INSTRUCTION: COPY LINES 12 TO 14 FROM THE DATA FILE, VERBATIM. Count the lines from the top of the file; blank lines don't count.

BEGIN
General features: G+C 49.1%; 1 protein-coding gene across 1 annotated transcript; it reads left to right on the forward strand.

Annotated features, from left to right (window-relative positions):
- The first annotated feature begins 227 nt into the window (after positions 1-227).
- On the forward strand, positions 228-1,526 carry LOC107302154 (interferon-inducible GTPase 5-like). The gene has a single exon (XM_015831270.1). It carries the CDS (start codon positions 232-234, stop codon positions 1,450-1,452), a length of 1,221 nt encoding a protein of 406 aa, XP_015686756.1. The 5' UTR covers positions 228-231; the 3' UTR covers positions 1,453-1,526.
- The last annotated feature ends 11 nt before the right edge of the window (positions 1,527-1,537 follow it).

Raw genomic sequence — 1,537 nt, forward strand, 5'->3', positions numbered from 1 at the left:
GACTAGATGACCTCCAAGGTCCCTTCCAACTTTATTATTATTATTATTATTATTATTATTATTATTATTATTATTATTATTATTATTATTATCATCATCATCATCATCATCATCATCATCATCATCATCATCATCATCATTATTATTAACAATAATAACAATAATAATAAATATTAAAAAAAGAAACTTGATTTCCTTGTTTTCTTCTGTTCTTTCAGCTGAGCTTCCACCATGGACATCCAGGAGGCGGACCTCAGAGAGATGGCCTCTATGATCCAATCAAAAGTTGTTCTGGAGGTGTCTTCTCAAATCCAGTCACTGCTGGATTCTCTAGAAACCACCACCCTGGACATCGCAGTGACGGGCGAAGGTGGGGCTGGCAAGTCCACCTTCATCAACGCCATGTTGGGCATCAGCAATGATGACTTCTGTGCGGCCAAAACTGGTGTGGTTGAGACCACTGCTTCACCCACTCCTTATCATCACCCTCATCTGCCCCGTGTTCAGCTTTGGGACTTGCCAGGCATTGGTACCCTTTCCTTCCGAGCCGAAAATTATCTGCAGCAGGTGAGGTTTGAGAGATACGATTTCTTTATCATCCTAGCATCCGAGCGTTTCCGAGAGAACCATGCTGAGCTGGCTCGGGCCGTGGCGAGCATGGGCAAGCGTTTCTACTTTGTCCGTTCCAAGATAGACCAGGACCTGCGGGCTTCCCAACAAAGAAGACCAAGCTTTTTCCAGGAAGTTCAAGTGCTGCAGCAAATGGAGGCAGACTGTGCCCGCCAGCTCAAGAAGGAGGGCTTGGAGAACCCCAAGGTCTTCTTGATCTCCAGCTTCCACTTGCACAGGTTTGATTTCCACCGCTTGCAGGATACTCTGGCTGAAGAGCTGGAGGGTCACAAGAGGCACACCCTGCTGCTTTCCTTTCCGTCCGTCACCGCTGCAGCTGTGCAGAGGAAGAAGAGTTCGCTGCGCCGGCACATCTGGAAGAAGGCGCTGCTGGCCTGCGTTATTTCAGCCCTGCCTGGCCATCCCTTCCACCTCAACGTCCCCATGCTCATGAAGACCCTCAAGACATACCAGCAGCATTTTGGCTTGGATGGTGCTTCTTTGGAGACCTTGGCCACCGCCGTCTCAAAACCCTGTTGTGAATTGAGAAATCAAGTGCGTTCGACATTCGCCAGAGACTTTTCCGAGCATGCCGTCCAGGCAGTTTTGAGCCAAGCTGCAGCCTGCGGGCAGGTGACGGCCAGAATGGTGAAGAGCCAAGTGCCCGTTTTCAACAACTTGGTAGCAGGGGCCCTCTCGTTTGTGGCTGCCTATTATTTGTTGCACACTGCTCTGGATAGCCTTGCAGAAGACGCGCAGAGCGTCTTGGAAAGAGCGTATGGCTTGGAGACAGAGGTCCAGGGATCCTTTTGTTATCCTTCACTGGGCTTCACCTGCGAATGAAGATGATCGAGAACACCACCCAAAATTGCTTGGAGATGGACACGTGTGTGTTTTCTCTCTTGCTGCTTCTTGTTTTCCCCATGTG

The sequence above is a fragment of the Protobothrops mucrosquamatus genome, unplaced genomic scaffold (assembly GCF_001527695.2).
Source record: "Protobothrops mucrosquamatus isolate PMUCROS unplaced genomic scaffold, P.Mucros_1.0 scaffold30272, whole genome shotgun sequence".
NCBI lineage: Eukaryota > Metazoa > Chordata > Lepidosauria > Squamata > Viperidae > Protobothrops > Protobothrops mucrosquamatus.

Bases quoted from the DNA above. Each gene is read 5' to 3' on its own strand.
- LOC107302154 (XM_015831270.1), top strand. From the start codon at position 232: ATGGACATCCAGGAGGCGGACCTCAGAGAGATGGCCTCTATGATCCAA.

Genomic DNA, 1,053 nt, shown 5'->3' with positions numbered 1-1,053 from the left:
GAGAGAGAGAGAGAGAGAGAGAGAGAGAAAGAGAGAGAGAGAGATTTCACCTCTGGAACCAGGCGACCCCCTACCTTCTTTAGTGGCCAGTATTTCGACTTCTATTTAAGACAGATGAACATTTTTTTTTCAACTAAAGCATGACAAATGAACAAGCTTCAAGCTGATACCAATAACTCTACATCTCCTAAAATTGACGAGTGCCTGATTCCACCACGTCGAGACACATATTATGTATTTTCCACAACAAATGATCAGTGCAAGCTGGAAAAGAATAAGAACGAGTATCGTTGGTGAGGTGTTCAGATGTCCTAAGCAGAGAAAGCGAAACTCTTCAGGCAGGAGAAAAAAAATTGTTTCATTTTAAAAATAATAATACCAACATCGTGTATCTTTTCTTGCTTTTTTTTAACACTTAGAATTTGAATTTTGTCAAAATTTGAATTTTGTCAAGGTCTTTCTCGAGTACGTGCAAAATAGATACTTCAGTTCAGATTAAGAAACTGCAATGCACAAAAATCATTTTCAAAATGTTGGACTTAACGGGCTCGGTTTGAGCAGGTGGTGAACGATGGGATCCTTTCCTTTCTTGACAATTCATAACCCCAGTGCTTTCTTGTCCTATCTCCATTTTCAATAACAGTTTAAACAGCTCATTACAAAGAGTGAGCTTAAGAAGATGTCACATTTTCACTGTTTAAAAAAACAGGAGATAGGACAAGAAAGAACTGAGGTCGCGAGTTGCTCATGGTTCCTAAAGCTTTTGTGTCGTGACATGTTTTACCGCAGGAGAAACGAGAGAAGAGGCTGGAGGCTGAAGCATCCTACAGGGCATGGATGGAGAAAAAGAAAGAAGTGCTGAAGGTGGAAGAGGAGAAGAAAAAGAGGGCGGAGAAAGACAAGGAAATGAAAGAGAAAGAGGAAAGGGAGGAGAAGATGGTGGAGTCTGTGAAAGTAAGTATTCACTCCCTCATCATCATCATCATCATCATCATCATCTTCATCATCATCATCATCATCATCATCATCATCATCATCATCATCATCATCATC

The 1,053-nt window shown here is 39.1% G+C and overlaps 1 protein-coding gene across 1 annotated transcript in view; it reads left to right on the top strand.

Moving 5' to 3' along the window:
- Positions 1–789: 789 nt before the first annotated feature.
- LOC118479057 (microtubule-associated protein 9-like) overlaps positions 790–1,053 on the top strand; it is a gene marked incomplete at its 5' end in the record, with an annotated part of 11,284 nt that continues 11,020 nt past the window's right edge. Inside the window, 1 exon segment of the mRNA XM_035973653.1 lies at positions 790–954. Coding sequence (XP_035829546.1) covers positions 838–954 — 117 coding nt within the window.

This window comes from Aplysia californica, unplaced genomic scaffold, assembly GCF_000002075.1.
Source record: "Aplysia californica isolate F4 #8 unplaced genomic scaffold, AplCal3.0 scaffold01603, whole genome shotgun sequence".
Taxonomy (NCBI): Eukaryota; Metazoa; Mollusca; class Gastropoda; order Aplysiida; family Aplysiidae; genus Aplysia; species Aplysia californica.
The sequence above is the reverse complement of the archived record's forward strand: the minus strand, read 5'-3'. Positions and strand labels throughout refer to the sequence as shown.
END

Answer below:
- LOC107302154 (XM_015831270.1), top strand. From the start codon at position 232: ATGGACATCCAGGAGGCGGACCTCAGAGAGATGGCCTCTATGATCCAA.

Genomic DNA, 1,053 nt, shown 5'->3' with positions numbered 1-1,053 from the left:
GAGAGAGAGAGAGAGAGAGAGAGAGAGAAAGAGAGAGAGAGAGATTTCACCTCTGGAACCAGGCGACCCCCTACCTTCTTTAGTGGCCAGTATTTCGACTTCTATTTAAGACAGATGAACATTTTTTTTTCAACTAAAGCATGACAAATGAACAAGCTTCAAGCTGATACCAATAACTCTACATCTCCTAAAATTGACGAGTGCCTGATTCCACCACGTCGAGACACATATTATGTATTTTCCACAACAAATGATCAGTGCAAGCTGGAAAAGAATAAGAACGAGTATCGTTGGTGAGGTGTTCAGATGTCCTAAGCAGAGAAAGCGAAACTCTTCAGGCAGGAGAAAAAAAATTGTTTCATTTTAAAAATAATAATACCAACATCGTGTATCTTTTCTTGCTTTTTTTTAACACTTAGAATTTGAATTTTGTCAAAATTTGAATTTTGTCAAGGTCTTTCTCGAGTACGTGCAAAATAGATACTTCAGTTCAGATTAAGAAACTGCAATGCACAAAAATCATTTTCAAAATGTTGGACTTAACGGGCTCGGTTTGAGCAGGTGGTGAACGATGGGATCCTTTCCTTTCTTGACAATTCATAACCCCAGTGCTTTCTTGTCCTATCTCCATTTTCAATAACAGTTTAAACAGCTCATTACAAAGAGTGAGCTTAAGAAGATGTCACATTTTCACTGTTTAAAAAAACAGGAGATAGGACAAGAAAGAACTGAGGTCGCGAGTTGCTCATGGTTCCTAAAGCTTTTGTGTCGTGACATGTTTTACCGCAGGAGAAACGAGAGAAGAGGCTGGAGGCTGAAGCATCCTACAGGGCATGGATGGAGAAAAAGAAAGAAGTGCTGAAGGTGGAAGAGGAGAAGAAAAAGAGGGCGGAGAAAGACAAGGAAATGAAAGAGAAAGAGGAAAGGGAGGAGAAGATGGTGGAGTCTGTGAAAGTAAGTATTCACTCCCTCATCATCATCATCATCATCATCATCATCTTCATCATCATCATCATCATCATCATCATCATCATCATCATCATCATCATCATC